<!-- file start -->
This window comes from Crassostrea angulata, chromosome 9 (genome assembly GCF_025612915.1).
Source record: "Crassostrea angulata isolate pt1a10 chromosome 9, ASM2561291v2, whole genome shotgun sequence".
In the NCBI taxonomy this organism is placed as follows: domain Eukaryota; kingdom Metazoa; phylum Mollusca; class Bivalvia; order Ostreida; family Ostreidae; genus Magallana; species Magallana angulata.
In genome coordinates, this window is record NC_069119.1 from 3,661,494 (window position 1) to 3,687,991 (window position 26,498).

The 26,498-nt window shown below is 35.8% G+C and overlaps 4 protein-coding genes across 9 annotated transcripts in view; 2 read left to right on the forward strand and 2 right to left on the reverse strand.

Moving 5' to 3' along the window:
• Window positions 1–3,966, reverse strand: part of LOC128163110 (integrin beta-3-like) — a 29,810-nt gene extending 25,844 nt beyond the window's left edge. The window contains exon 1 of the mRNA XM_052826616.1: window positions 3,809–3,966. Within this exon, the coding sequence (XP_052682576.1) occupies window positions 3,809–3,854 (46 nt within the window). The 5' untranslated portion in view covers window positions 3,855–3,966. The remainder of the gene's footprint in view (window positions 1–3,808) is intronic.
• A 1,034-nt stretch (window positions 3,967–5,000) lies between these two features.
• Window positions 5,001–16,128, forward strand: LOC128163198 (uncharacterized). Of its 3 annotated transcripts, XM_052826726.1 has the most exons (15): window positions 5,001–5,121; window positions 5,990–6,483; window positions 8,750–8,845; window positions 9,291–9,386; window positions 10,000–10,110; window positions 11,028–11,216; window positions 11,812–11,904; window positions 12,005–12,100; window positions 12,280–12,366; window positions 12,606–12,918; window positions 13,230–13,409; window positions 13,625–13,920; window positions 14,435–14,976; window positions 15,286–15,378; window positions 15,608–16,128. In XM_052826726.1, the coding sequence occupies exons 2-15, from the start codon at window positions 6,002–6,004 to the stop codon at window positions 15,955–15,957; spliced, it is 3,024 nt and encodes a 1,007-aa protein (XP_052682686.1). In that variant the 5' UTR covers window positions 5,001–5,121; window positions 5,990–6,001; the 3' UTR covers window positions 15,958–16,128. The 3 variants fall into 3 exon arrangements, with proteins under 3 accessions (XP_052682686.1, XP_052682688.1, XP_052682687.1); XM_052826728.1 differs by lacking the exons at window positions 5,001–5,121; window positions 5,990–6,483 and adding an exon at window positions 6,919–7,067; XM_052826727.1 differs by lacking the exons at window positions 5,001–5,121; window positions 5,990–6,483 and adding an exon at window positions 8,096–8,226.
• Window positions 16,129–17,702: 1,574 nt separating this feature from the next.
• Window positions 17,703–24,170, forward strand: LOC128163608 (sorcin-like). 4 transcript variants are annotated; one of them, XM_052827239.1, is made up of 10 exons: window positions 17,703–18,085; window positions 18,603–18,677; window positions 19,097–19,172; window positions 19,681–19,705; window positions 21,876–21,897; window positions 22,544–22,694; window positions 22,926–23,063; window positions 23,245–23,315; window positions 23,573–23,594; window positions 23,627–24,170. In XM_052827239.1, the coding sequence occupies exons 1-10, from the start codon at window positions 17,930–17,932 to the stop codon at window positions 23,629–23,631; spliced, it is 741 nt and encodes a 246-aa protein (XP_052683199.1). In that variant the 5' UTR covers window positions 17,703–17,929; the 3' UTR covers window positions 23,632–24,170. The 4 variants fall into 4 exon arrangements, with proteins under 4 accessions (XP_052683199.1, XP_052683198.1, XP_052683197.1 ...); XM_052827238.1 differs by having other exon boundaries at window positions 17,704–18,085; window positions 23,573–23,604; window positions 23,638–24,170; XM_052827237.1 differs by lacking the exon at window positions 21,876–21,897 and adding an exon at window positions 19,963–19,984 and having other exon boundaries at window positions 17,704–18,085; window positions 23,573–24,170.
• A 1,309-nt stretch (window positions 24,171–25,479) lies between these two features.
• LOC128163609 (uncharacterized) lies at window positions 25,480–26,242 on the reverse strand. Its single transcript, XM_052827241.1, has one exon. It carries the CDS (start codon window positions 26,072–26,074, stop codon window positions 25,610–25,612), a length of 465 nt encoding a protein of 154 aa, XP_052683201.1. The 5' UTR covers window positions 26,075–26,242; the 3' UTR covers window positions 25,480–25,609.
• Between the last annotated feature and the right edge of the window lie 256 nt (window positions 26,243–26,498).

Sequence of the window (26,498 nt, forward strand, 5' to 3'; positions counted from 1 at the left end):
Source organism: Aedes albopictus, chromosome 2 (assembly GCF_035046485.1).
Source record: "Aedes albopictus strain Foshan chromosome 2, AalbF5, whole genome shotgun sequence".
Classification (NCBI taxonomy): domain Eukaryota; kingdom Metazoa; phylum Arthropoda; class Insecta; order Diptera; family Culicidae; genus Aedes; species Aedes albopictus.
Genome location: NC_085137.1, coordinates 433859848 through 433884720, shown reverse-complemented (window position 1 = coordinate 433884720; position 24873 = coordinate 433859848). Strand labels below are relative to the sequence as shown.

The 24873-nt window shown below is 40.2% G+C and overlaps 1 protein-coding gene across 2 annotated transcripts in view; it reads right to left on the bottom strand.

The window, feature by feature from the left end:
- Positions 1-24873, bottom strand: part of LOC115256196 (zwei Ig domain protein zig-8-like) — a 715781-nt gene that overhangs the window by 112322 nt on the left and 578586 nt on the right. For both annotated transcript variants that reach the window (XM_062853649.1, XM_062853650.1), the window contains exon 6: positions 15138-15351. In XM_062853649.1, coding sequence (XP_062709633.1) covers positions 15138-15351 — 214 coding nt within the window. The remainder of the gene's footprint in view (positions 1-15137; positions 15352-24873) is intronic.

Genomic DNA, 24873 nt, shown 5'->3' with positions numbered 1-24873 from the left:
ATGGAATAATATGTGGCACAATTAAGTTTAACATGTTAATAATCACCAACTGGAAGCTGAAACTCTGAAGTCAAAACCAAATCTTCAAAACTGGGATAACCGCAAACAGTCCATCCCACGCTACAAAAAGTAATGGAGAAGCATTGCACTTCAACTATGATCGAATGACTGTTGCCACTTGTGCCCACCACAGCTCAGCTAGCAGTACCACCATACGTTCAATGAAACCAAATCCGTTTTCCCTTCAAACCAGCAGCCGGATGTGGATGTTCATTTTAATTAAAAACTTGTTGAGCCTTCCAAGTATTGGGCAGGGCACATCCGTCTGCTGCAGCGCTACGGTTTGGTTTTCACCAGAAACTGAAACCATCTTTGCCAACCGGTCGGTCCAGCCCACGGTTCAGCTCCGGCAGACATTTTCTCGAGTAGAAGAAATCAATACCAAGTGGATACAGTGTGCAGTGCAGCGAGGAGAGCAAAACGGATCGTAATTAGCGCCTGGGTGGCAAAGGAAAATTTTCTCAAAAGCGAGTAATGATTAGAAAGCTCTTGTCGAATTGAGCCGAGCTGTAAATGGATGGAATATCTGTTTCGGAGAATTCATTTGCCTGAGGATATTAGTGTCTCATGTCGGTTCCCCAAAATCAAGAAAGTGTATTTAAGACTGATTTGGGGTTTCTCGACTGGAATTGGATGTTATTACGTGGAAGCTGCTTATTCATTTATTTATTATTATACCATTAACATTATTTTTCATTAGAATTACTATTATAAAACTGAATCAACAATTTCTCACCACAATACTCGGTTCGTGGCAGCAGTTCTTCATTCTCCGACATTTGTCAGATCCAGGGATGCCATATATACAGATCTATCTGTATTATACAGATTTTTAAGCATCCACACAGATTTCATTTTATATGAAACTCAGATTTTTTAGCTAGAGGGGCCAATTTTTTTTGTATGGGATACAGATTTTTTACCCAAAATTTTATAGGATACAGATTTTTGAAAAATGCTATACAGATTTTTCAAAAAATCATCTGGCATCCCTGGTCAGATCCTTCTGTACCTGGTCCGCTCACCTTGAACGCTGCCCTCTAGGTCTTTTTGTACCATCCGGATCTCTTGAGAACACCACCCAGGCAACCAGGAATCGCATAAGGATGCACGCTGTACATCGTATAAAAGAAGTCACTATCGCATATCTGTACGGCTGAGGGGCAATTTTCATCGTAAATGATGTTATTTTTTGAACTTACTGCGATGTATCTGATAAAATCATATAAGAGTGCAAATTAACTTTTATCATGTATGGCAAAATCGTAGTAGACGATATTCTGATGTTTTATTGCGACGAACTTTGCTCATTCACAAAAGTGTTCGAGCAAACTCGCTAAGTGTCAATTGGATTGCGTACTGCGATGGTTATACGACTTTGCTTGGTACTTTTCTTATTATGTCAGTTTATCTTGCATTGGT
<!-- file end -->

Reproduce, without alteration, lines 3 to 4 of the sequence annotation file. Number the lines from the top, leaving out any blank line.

In the NCBI taxonomy this organism is placed as follows: domain Eukaryota; kingdom Metazoa; phylum Mollusca; class Bivalvia; order Ostreida; family Ostreidae; genus Magallana; species Magallana angulata.
In genome coordinates, this window is record NC_069119.1 from 3,661,494 (window position 1) to 3,687,991 (window position 26,498).